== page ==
Ideology aside, let’s hear it for the sisterhood
That apt French phrase about the more things change, the more they stay the same could have been minted to describe this election campaign, maybe even all election campaigns in two-party democracies.
It’s the same dispiriting stuff every time, is it not? Each side disparaging the other, every candidate in every electorate seemingly basing his or her re-election strategy on avoiding controversy, on staying “on message” (read, repeating their party mantra ad nauseum), on probing for any opportunity to diminish an opponent’s credibility, on getting their smiling face on as many bill-boards, as many newspaper pictures, TV grabs as possible.
And well, why not? With every aspiring and/or sitting MP under the absolutely microscopic scrutiny which an increasingly pervasive and diverse news media is now able to bear, any blunder by any candidate has the potential to be an election-winning tipping point. So the tactic of being the “small target ” has become more or less universal.
But for all that, one thing has changed in Australian politics. In Blanche d’Alpuget’s much-discussed new political tome, Hawke, The Prime Minister (Melbourne University Publishing), there’s a “class photo” of the first Hawke cabinet standing together on the steps of the old Parliament House. They’re all there, all 27 of them getting their picture taken with then-Governor General Sir Ninian Stephen; Hawke, Keating, Senator John Button, Tom Uren, Gareth Evans, Mick Young, Kim Beazley, John Dawkins, Bill Hayden – a cavalcade of the best-known and most influential men in the post-war history of the ALP.
And that’s the point. In that picture, one person stands out as unique in that collection of parliamentarians. She’s the back row, if you want to Google the picture, third from the left. And that’s the point – it’s she not he. It’s Senator Susan Ryan, the only woman among that distinguished alumni.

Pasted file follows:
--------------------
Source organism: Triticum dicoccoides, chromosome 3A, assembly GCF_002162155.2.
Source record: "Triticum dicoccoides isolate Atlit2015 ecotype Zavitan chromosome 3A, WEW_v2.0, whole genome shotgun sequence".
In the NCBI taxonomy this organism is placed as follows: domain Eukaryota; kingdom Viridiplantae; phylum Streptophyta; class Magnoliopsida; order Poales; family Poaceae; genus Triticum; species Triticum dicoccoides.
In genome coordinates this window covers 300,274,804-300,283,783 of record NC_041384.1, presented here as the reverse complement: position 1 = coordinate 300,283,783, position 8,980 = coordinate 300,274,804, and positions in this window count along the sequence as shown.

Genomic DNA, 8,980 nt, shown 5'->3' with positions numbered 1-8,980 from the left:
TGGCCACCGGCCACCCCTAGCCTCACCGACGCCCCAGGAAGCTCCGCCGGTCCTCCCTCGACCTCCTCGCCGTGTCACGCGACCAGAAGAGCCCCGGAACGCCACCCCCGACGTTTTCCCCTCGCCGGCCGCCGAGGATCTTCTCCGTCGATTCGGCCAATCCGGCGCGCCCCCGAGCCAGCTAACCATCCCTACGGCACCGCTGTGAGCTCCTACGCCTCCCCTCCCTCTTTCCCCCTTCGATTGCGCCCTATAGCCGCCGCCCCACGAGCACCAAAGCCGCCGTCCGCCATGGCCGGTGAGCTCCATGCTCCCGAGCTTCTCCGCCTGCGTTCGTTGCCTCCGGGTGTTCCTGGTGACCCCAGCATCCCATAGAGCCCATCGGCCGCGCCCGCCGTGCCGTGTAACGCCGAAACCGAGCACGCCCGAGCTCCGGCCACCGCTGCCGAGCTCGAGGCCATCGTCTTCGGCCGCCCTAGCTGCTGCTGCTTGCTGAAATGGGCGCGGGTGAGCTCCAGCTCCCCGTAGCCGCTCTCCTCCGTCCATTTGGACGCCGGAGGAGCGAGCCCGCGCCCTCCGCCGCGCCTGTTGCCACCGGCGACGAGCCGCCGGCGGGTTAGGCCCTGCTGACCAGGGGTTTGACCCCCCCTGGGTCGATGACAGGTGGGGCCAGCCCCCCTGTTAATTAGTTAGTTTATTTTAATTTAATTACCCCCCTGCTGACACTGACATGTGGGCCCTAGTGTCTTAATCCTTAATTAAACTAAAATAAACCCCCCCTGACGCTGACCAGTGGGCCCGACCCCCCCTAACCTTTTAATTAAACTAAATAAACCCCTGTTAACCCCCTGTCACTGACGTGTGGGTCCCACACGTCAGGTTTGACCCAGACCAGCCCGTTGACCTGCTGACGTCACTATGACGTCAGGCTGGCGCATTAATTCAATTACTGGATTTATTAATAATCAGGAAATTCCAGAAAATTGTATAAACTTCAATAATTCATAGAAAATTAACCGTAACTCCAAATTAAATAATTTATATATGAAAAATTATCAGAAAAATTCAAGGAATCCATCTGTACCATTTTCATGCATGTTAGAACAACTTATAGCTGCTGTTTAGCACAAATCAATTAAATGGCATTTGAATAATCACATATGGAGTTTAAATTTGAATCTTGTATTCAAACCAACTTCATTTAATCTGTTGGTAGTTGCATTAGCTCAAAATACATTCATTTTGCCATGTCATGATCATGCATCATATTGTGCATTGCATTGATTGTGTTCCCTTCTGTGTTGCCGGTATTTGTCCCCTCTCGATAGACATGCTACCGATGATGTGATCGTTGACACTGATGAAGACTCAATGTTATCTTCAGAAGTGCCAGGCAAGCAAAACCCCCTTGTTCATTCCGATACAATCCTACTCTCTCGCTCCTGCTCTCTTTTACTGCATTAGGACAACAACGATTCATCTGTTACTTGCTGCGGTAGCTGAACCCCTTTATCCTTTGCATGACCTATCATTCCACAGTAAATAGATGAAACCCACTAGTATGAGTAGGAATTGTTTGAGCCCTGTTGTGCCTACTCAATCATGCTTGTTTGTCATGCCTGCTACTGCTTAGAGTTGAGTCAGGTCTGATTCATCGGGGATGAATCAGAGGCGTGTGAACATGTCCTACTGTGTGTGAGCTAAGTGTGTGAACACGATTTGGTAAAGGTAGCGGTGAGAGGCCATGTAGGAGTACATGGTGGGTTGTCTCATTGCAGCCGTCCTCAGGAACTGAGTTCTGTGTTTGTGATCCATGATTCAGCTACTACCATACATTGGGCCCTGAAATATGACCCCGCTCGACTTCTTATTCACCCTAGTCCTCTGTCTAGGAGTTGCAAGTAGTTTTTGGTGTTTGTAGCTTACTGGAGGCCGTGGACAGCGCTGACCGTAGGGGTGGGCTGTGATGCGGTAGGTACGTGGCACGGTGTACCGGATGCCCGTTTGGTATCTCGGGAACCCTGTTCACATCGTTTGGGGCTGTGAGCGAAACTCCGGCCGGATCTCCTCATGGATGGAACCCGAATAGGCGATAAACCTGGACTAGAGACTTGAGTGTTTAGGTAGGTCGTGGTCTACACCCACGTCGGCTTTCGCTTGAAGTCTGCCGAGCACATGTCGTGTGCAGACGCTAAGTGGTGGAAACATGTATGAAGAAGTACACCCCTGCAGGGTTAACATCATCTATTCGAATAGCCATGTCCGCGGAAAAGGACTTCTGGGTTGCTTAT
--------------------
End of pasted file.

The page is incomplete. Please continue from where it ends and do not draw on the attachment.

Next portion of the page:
Now, Ryan was not the first woman to attain the status of cabinet member in Federal Parliament. That honour goes to Tasmanian Dame Enid Lyons, who was given the “grace and favour” position of Vice President of the Executive Council by Liberal Prime Minister Bob Menzies. In that role Dame Enid had no direct ministerial responsibility, but the post did give her a spot at the cabinet table.
Next came Victorian Senator Dame Margaret Guilfoyle, who became a Minister in the Fraser Government in 1976, and then Senator Ryan, who was - in that first Hawke cabinet - Minister Assisting the Prime Minister on the Status of Women. So, in that government, sworn in 83 years after Federation, Susan Ryan became only the third woman to attain cabinet rank. Equality for women, eh? We were pretty slow on the uptake, you might say.
Well, fast forward to today. We’ve got our first woman Prime Minister, and in the last parliament, 33 members of the Lower House were women. In the last Government, seven women held ministerial responsibility, four of them in the cabinet. There were also two women parliamentary secretaries. On the Opposition side, eight women held shadow ministries, and there was one female shadow parliamentary secretary. So women are making progress in terms of attaining a more proportional share of parliamentary representation.